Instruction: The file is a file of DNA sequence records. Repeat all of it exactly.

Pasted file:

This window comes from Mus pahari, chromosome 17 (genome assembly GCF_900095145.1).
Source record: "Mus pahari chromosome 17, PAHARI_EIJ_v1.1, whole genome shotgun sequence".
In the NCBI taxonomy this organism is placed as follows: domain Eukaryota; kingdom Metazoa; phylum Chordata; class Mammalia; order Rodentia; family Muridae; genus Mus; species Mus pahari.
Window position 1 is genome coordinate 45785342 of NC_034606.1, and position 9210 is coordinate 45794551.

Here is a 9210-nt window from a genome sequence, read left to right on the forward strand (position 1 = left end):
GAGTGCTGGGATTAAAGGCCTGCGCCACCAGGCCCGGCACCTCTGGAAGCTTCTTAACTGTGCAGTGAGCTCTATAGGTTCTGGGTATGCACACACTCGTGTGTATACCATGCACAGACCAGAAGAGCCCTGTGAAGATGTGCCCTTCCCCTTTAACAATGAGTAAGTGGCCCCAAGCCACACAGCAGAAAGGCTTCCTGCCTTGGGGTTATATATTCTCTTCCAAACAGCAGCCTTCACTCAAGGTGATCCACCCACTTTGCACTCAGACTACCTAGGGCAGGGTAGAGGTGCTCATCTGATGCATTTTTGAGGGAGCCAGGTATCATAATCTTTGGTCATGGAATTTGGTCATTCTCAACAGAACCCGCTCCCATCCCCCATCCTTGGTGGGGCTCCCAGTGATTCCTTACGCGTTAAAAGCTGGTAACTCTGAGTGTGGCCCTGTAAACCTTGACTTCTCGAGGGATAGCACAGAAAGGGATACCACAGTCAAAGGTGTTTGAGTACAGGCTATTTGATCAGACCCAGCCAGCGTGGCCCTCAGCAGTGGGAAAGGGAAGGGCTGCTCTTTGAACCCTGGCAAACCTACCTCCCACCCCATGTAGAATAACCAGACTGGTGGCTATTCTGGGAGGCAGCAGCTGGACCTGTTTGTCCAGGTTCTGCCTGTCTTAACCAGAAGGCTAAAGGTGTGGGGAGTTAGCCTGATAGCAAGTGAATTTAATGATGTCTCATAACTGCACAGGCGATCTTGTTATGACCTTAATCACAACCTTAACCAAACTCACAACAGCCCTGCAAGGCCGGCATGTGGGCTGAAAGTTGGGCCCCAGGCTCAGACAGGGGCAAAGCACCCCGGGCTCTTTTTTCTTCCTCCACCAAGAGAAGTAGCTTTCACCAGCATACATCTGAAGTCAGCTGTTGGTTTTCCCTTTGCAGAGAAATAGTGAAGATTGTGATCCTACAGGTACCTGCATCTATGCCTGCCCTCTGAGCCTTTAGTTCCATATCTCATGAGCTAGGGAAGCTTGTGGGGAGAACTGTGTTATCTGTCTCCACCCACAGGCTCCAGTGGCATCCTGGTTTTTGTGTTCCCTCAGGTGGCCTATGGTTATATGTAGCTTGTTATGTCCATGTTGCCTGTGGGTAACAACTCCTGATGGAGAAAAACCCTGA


This window comes from Mus pahari, chromosome 17 (genome assembly GCF_900095145.1).
Source record: "Mus pahari chromosome 17, PAHARI_EIJ_v1.1, whole genome shotgun sequence".
In the NCBI taxonomy this organism is placed as follows: domain Eukaryota; kingdom Metazoa; phylum Chordata; class Mammalia; order Rodentia; family Muridae; genus Mus; species Mus pahari.
Window position 1 is genome coordinate 45785342 of NC_034606.1, and position 9210 is coordinate 45794551.

Here is a 9210-nt window from a genome sequence, read left to right on the forward strand (position 1 = left end):
GAGTGCTGGGATTAAAGGCCTGCGCCACCAGGCCCGGCACCTCTGGAAGCTTCTTAACTGTGCAGTGAGCTCTATAGGTTCTGGGTATGCACACACTCGTGTGTATACCATGCACAGACCAGAAGAGCCCTGTGAAGATGTGCCCTTCCCCTTTAACAATGAGTAAGTGGCCCCAAGCCACACAGCAGAAAGGCTTCCTGCCTTGGGGTTATATATTCTCTTCCAAACAGCAGCCTTCACTCAAGGTGATCCACCCACTTTGCACTCAGACTACCTAGGGCAGGGTAGAGGTGCTCATCTGATGCATTTTTGAGGGAGCCAGGTATCATAATCTTTGGTCATGGAATTTGGTCATTCTCAACAGAACCCGCTCCCATCCCCCATCCTTGGTGGGGCTCCCAGTGATTCCTTACGCGTTAAAAGCTGGTAACTCTGAGTGTGGCCCTGTAAACCTTGACTTCTCGAGGGATAGCACAGAAAGGGATACCACAGTCAAAGGTGTTTGAGTACAGGCTATTTGATCAGACCCAGCCAGCGTGGCCCTCAGCAGTGGGAAAGGGAAGGGCTGCTCTTTGAACCCTGGCAAACCTACCTCCCACCCCATGTAGAATAACCAGACTGGTGGCTATTCTGGGAGGCAGCAGCTGGACCTGTTTGTCCAGGTTCTGCCTGTCTTAACCAGAAGGCTAAAGGTGTGGGGAGTTAGCCTGATAGCAAGTGAATTTAATGATGTCTCATAACTGCACAGGCGATCTTGTTATGACCTTAATCACAACCTTAACCAAACTCACAACAGCCCTGCAAGGCCGGCATGTGGGCTGAAAGTTGGGCCCCAGGCTCAGACAGGGGCAAAGCACCCCGGGCTCTTTTTTCTTCCTCCACCAAGAGAAGTAGCTTTCACCAGCATACATCTGAAGTCAGCTGTTGGTTTTCCCTTTGCAGAGAAATAGTGAAGATTGTGATCCTACAGGTACCTGCATCTATGCCTGCCCTCTGAGCCTTTAGTTCCATATCTCATGAGCTAGGGAAGCTTGTGGGGAGAACTGTGTTATCTGTCTCCACCCACAGGCTCCAGTGGCATCCTGGTTTTTGTGTTCCCTCAGGTGGCCTATGGTTATATGTAGCTTGTTATGTCCATGTTGCCTGTGGGTAACAACTCCTGATGGAGAAAAACCCTGA